Australia to offer residency to 10,000 Hong Kongers

Updated: Jul 13, 2020, 08:13 IST | Agencies | Sydney

The security alert comes a day after China said it will impose reciprocal measures in response to US sanctions on Chinese officials over alleged human rights abuses against the Uighur Muslims

People form long queues in the summer heat to vote during primary elections in Hong Kong on Sunday. Pic/AFP
People form long queues in the summer heat to vote during primary elections in Hong Kong on Sunday. Pic/AFP

Prime Minister Scott Morrison's government says it will offer around 10,000 Hong Kong passport holders currently living in Australia a chance to apply for permanent residence once their current visas expire. It believes China's new national security law means pro-democracy supporters may face political persecution.

"That means that many Hong Kong passport holders may be looking for other destinations to go to and hence why we have put forward our additional visa options for them," Acting Immigration Minister Alan Tudge said on Sunday. In order to obtain permanent residency, applicants would still have to pass "the character test, the national security test and the like," Tudge said. "If people are genuinely persecuted and they can prove that, then they can apply for one of our humanitarian visas."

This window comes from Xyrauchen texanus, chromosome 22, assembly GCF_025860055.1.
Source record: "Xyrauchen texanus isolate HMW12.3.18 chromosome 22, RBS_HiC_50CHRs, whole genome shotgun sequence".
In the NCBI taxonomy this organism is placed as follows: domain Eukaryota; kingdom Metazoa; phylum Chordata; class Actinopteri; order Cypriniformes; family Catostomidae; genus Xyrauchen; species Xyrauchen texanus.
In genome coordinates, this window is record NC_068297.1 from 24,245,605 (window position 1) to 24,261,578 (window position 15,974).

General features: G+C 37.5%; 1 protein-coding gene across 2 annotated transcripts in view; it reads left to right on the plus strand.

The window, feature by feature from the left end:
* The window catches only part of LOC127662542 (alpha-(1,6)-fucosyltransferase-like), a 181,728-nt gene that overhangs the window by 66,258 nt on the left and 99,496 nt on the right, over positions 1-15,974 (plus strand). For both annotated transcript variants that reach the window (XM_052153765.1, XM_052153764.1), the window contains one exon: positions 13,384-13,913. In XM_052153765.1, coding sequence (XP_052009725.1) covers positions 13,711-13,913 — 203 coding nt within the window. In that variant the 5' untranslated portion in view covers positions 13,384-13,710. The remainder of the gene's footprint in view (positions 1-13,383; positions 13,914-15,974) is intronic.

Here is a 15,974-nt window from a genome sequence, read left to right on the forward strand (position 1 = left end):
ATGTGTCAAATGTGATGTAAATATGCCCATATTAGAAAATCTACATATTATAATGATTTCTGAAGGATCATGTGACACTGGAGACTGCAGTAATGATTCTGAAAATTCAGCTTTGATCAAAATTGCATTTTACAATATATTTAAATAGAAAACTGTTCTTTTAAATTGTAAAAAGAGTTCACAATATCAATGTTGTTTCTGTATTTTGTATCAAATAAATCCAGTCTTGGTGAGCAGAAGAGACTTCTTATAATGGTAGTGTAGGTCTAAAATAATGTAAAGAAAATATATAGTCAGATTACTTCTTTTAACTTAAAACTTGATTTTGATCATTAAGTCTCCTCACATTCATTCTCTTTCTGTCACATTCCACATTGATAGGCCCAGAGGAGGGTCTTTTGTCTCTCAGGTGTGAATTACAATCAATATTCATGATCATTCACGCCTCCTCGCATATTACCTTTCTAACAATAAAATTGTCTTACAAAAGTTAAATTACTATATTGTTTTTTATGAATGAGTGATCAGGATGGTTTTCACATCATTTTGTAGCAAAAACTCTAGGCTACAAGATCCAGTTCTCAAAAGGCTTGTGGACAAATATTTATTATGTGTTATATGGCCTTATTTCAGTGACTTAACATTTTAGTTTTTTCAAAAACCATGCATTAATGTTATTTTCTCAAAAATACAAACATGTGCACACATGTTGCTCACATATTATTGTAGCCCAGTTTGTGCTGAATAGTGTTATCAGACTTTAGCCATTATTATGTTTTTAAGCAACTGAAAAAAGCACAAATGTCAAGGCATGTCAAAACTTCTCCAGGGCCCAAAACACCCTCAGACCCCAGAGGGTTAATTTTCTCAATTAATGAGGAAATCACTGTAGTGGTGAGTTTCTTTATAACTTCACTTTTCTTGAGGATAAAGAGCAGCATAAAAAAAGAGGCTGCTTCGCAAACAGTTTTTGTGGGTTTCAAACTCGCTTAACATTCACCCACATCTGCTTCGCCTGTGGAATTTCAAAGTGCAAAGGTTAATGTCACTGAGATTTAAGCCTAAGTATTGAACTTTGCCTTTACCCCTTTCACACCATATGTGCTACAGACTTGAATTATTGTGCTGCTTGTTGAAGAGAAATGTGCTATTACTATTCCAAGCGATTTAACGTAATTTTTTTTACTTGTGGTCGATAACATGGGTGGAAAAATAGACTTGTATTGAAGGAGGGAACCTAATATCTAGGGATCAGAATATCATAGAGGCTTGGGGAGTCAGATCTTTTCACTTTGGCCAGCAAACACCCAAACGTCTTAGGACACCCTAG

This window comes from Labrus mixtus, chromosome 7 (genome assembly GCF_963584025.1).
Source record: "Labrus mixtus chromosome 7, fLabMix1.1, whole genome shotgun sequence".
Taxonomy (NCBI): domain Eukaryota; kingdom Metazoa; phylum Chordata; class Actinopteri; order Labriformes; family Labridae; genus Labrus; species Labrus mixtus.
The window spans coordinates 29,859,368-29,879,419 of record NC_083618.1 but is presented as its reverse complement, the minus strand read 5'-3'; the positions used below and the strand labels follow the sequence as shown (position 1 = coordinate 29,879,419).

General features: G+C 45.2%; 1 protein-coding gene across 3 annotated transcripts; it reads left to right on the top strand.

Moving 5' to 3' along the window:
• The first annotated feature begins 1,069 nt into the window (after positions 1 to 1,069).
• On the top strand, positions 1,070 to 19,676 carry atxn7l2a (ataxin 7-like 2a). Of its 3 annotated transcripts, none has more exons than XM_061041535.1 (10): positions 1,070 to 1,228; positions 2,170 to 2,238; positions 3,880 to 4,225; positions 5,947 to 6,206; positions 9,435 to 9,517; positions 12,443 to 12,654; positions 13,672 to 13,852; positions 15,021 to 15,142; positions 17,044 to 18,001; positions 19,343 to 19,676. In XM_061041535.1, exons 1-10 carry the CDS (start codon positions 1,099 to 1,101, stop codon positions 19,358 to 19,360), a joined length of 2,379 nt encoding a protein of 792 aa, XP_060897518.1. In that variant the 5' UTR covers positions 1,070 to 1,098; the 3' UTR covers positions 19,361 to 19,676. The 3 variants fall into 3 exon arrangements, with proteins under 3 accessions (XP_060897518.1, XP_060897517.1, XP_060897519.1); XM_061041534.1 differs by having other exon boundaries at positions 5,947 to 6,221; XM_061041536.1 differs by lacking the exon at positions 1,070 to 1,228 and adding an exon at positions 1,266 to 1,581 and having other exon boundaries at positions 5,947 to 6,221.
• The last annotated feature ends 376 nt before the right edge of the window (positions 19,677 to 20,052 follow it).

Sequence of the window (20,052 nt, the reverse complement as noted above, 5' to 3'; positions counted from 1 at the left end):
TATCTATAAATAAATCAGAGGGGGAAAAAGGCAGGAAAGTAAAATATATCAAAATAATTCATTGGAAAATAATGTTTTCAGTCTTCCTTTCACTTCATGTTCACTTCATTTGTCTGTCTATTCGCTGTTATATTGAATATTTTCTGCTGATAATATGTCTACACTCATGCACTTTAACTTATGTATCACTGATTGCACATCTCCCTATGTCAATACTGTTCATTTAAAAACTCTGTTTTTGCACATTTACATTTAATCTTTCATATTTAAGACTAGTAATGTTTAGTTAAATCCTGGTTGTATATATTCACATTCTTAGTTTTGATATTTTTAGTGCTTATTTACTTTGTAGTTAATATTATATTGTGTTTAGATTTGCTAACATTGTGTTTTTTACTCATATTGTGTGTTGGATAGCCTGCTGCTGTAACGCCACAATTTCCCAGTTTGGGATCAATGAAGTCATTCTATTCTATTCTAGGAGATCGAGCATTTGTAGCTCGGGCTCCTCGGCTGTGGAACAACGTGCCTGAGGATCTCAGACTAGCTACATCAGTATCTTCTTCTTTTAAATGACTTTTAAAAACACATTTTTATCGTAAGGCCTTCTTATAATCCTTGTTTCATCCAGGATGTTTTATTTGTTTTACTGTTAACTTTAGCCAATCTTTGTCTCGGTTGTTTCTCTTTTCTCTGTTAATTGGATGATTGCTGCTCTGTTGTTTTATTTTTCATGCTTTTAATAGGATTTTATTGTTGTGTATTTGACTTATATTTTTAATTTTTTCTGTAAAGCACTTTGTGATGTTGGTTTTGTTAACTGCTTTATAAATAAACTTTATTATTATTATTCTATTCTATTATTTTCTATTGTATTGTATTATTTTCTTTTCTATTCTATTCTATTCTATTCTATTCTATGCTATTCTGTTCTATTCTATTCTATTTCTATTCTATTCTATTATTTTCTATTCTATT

Meanwhile, the US on Saturday warned American citizens to exercise increased caution in China due to arbitrary enforcement of local laws including detention and the use of exit bans. The security alert comes a day after China said it will impose reciprocal measures in response to US sanctions on Chinese officials over alleged human rights abuses against the Uighur Muslims.

Nearly 6 lakh vote in pro-democracy primaries in HK

Lakhs of Hong Kong residents turned up over the weekend to vote in an unofficial primary election held by the city's pro-democracy camp as it gears up to field candidates for an upcoming legislative poll.

People lined up at polling booths in the summer heat despite a warning last week by Hong Kong's constitutional affairs minister, Eric Tsang, that the primaries could be in breach of the new national security law because it outlaws interference and disruption of duties by the local government. "Despite the threat of the national security law, there are still nearly 6,00,000 people coming out to vote, " said Au Nok-hin, one of the organisers of the primaries. "We can see Hong Kongers are really brave." Organisers had estimated of a turnout of 1,70,000.

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